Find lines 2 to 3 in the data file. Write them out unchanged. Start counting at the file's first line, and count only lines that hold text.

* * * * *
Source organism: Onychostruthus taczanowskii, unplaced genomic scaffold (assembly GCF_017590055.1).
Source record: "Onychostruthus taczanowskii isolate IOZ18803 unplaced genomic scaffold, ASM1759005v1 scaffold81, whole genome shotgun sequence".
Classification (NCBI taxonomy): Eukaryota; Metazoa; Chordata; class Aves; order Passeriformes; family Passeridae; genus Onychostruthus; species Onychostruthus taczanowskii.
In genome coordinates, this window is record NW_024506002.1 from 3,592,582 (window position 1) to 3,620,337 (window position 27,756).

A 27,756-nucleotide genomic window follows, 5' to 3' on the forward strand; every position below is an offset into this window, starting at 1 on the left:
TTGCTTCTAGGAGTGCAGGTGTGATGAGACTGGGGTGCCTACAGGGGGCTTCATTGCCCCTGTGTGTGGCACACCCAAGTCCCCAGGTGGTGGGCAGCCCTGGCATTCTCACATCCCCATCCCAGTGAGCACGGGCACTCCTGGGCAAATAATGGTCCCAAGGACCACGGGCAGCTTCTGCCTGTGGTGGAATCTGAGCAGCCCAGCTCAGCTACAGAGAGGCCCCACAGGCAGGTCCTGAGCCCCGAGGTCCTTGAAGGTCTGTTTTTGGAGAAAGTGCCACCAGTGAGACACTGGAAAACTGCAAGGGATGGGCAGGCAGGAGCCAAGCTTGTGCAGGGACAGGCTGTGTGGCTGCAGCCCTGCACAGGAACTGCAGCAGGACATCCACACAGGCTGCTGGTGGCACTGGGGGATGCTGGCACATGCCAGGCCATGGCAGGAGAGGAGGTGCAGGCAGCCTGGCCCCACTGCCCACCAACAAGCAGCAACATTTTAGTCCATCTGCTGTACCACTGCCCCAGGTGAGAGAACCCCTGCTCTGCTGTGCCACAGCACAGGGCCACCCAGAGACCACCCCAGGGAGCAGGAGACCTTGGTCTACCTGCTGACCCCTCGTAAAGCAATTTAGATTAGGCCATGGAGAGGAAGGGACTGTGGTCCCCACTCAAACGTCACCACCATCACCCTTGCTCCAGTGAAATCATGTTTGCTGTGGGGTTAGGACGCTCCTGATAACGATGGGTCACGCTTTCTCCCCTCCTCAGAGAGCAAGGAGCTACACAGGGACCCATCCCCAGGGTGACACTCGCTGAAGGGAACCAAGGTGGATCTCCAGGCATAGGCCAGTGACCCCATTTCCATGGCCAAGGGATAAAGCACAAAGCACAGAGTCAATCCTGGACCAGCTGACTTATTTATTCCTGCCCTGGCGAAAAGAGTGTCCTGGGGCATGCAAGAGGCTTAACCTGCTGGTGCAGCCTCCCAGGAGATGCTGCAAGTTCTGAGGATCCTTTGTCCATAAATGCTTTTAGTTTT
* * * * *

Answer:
Source record: "Onychostruthus taczanowskii isolate IOZ18803 unplaced genomic scaffold, ASM1759005v1 scaffold81, whole genome shotgun sequence".
Classification (NCBI taxonomy): Eukaryota; Metazoa; Chordata; class Aves; order Passeriformes; family Passeridae; genus Onychostruthus; species Onychostruthus taczanowskii.